Anna Sorokin's former friend believes Netflix series Inventing Anna lends support to conwoman

Anna Sorokin's former friend believes Netflix series Inventing Anna lends support to conwoman

Rachel Williams said the series "profits Sorokin" and that it is very "problematic".
17 Feb, 2022

Netflix really loves stories about con artists. A couple of weeks after The Tinder Swindler stole everyone's attention for its gripping story about a conman named Simon Leviev, the streaming platform released series Inventing Anna that has made it to everyone's Top 10 list. The show portrays story of real life conwoman Anna Delvey or Sorokin, a 'socialite' who conned Manhattan's elites. While many scenes and characters are based on real life, one of Sorokin's former friends responsible for her arrest, Rachel Williams, told Vanity Fair on Tuesday that the series "profits her [Sorokin]" and itself is very "problematic".

If you've watched the show you probably know that Williams wasn't the conwoman's closest ally. According to the series, Williams was behind Sorokin's arrest in Los Angeles and sold her side of the story to the publication she worked at. Not only did she sell her side of the story but profited out of a novel and TV show describing her first hand experience with the conwoman. Williams says she was conned out of $62,000 by Sorokin.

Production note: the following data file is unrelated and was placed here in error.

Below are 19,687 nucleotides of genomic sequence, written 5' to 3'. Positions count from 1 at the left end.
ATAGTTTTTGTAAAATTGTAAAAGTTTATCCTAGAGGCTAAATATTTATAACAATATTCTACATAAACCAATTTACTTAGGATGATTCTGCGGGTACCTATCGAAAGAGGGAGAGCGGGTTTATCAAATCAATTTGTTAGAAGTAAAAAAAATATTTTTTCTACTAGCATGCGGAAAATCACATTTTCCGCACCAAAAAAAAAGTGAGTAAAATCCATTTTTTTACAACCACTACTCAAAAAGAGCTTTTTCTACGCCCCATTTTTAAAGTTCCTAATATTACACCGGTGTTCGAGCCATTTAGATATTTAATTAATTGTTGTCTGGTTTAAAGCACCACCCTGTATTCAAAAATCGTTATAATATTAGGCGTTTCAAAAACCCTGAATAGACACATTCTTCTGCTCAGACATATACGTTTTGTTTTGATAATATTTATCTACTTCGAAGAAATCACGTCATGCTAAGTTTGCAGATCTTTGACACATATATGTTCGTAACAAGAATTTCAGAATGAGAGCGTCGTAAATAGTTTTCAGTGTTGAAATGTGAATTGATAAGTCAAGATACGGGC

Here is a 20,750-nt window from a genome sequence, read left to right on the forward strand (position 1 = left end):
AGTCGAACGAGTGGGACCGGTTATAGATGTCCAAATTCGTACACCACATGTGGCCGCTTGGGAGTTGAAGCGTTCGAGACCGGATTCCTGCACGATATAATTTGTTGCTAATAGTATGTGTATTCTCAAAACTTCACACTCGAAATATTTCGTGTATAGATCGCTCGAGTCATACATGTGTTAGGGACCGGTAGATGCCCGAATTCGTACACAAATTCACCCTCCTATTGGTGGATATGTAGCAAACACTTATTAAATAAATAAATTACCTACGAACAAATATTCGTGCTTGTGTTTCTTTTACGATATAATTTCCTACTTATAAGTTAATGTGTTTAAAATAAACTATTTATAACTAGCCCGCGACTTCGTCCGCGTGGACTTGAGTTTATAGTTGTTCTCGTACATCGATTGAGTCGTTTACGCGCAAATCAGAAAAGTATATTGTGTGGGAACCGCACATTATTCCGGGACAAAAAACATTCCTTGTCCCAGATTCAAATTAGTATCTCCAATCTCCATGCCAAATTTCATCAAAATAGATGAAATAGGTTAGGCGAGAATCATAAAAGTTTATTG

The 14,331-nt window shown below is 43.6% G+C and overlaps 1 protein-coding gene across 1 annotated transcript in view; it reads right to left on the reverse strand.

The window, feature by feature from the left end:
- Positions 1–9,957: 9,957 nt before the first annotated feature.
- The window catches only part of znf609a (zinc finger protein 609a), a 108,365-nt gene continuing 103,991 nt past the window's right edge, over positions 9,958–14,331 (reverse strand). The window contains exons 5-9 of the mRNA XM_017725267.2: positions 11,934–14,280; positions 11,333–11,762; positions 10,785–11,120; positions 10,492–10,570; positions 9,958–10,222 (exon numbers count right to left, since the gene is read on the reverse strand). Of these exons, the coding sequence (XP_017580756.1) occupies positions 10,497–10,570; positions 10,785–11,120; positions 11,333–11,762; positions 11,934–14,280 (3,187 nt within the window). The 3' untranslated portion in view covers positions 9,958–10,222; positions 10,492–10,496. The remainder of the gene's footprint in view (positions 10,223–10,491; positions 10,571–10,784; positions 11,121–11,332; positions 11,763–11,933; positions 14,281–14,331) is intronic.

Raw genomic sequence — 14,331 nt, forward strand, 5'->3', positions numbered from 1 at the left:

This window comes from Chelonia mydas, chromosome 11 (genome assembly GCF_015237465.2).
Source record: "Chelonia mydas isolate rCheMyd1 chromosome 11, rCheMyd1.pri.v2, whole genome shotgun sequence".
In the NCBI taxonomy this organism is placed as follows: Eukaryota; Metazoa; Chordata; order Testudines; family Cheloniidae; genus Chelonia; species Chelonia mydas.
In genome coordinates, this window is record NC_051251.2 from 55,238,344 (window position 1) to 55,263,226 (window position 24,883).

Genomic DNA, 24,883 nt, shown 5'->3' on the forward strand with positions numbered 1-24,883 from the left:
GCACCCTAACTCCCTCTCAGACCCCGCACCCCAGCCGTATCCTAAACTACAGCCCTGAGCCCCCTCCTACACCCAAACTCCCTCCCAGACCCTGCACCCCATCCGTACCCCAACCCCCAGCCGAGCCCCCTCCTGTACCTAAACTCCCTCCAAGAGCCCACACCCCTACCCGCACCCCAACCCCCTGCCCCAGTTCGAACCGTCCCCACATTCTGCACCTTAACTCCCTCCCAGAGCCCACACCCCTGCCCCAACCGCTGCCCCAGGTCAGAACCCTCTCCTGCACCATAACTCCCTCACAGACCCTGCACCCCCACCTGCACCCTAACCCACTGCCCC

According to Vanity Fair, Williams was "irked" by the fact that Netflix reportedly paid over $300,000 to Sorokin for her life rights. The editor-cum-author wrote a book called My Friend Anna: The True Story of a Fake Heiress in 2019 that instantly landed on Time's 100 Best Selling Books of the Year.

"I think promoting this whole narrative and celebrating a sociopathic, narcissistic, proven criminal is wrong," said the writer when asked about the series that has already scored itself a Top 10 spot within six days of its release.

In Inventing Anna Williams is seen being interrogated in the last episode of the limited series about her claims that Sorokin never paid for the expensive dinners and the extravagant life and how her cooperation with the NYPD for conwoman's arrest never made it to the original article in Vanity Fair.

In the series, defence lawyer Todd Spodek (Arian Moayed) raises the question of Williams' $300,000 deal she received for writing the book on the conwoman and the $30,000 for the option of a TV show, with an additional $300,000 if the show was made.

Sorokin was convicted in 2019 of second-degree grand larceny and first-degree attempted grand larceny out of the eight crimes she was accused of committing. She was sentenced to a rather lengthy prison term but was released in 2021. Soon after she was taken back into custody by ICE for overstaying her visa.

The Netflix series that released on Feb 11 is based on an article written by Jessica Pressler in 2018 for The Cut. The show is helmed by Bridgerton's executive producer Shonda Rhimes under her television company Shondaland.